He said Turkey would bring inflation under control after New Year’s and that supermarkets were well stocked.
Central banks around the world are taking the reverse action from Turkey, aggressively raising rates to target soaring inflation.
The U.S. Federal Reserve hiked rates by a large three-quarters of a point for the third consecutive time Wednesday, followed Thursday by the Swiss National Bank's biggest hike ever to its key interest rate. The Bank of England enacted a smaller half-point hike as other banks from Europe to Canada move quickly to rein in rising prices.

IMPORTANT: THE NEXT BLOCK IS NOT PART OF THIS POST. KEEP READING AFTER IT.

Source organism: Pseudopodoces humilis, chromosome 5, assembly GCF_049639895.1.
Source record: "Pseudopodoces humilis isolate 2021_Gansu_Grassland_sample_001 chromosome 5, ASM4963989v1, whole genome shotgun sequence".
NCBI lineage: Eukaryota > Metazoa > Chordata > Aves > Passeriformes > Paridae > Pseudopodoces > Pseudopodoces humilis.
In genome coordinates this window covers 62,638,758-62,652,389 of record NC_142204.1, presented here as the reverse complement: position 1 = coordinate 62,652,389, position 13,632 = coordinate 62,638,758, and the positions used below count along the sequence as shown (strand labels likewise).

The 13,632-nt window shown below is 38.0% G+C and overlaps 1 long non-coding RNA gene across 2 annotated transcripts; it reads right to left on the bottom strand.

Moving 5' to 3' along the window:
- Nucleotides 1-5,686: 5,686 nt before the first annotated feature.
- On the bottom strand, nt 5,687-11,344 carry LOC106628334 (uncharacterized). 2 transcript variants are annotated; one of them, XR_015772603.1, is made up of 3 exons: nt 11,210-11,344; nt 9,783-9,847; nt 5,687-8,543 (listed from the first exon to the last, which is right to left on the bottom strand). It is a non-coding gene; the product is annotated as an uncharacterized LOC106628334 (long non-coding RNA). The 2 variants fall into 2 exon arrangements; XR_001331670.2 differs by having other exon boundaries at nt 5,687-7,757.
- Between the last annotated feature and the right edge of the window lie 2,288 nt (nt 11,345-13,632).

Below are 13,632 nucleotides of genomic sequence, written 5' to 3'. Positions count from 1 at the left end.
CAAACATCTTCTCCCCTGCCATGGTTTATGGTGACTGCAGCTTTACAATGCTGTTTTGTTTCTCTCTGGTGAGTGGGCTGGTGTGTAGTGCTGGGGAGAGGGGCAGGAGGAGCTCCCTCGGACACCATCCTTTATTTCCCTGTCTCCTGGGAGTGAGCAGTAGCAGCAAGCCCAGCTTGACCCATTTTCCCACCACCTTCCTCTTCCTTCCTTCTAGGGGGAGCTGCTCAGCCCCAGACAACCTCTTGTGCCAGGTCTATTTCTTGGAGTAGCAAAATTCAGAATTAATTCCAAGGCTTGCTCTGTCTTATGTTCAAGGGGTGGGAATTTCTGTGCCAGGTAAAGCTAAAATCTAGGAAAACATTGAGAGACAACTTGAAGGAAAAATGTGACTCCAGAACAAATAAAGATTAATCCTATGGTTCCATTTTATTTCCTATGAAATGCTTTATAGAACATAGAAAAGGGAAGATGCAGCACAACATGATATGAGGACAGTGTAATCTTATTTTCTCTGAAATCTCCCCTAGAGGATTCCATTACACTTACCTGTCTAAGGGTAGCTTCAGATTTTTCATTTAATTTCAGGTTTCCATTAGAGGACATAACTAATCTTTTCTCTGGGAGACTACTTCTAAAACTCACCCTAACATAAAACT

Official Turkish statistics released this month showed annual inflation was the worst among the Group of 20 major economies, but independent experts say inflation is actually much higher.
Critics also say the independence of the central bank and the official statistical institute have been undermined under Turkey's presidency.
Last year, the currency kept hitting record lows as the central bank lowered interest rates from 19%. When it finally hit 18.36 against the dollar, Erdogan announced extraordinary measures that he claimed would safeguard the lira.
The government encouraged people to swap their dollars for the lira and place them in a deposit account that would give the interest rate plus any lira depreciation against the dollar. Though the lira rebounded after that announcement to a high of 11.09, it steadily declined this year.